Kenyan “Everglades” to be drained for sugar cane

I heard about the Florida Everglades return on the radio the other morning while getting the kids ready for school. I had no idea that the exact opposite was happening on my doorstep. The Economist – Kenya plants sugar cane; America uproots it.

LAST week Charlie Crist, the governor of Florida, announced the purchase of almost 300 square miles of land in the middle of the Everglades from a sugar producer. Rather than building on it, Florida will allow the land to revert into its natural state.

On the other side of the world, the government of Kenya said it plans to do exactly the opposite: 80 square miles of the Tana river delta will be dug up by a private company that will grow sugarcane to be turned into biofuel. The Tana delta, which lies 120 miles north of the coastal city of Mombasa and drains Kenya’s longest river, is a mix of savannah, mangrove swamps, forest and beaches. Like the Everglades, this wetland area has unique wildlife; it sustains lions, hippos, reptiles, primates, rare sharks and 345 bird species, as well as thousands of farmers and fishermen. It provides the only dry-season grazing for hundreds of miles around. . .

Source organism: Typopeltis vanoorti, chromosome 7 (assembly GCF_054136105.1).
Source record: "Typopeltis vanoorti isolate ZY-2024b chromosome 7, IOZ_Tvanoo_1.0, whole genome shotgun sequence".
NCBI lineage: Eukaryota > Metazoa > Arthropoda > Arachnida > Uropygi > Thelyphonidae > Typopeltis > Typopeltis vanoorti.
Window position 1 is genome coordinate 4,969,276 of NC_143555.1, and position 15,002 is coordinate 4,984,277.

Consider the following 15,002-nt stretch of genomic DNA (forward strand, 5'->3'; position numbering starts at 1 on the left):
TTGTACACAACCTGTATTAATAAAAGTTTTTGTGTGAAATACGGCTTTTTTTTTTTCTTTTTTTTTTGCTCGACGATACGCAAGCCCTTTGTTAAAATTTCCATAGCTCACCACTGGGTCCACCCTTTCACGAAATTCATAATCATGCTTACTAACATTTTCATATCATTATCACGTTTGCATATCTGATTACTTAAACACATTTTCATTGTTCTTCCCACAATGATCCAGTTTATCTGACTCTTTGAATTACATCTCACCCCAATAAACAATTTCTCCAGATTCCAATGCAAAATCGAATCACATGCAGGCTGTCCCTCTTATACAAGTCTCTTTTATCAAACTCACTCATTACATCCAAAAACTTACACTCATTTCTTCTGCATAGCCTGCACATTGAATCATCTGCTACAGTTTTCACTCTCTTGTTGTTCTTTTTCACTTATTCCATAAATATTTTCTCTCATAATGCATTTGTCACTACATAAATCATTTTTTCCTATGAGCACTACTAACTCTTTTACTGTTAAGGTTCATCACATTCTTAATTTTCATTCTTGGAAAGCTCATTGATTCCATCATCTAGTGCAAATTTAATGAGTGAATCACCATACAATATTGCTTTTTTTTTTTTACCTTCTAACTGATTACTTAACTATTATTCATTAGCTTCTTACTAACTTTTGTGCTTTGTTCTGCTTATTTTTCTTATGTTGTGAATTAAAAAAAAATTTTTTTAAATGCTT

Read the rest of the Economist article

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2 thoughts on “Kenyan “Everglades” to be drained for sugar cane

  1. nairobichronicle says:

    In life, change is a constant. Nothing remains the same. Some of these changes are necessary in order to provide a better life to the people, jobs, access to healthcare, education, etc. The world is moving fast, those people who still want to live the idyllic life of our ancestors will find themselves left behind for good.

    Apart from that, well managed development is not entirely incompatible with conservation.

  2. Ben says:

    Very true; tough choices. Let’s hope this conservation sacrifice actually goes for the benefit of the people who need it.

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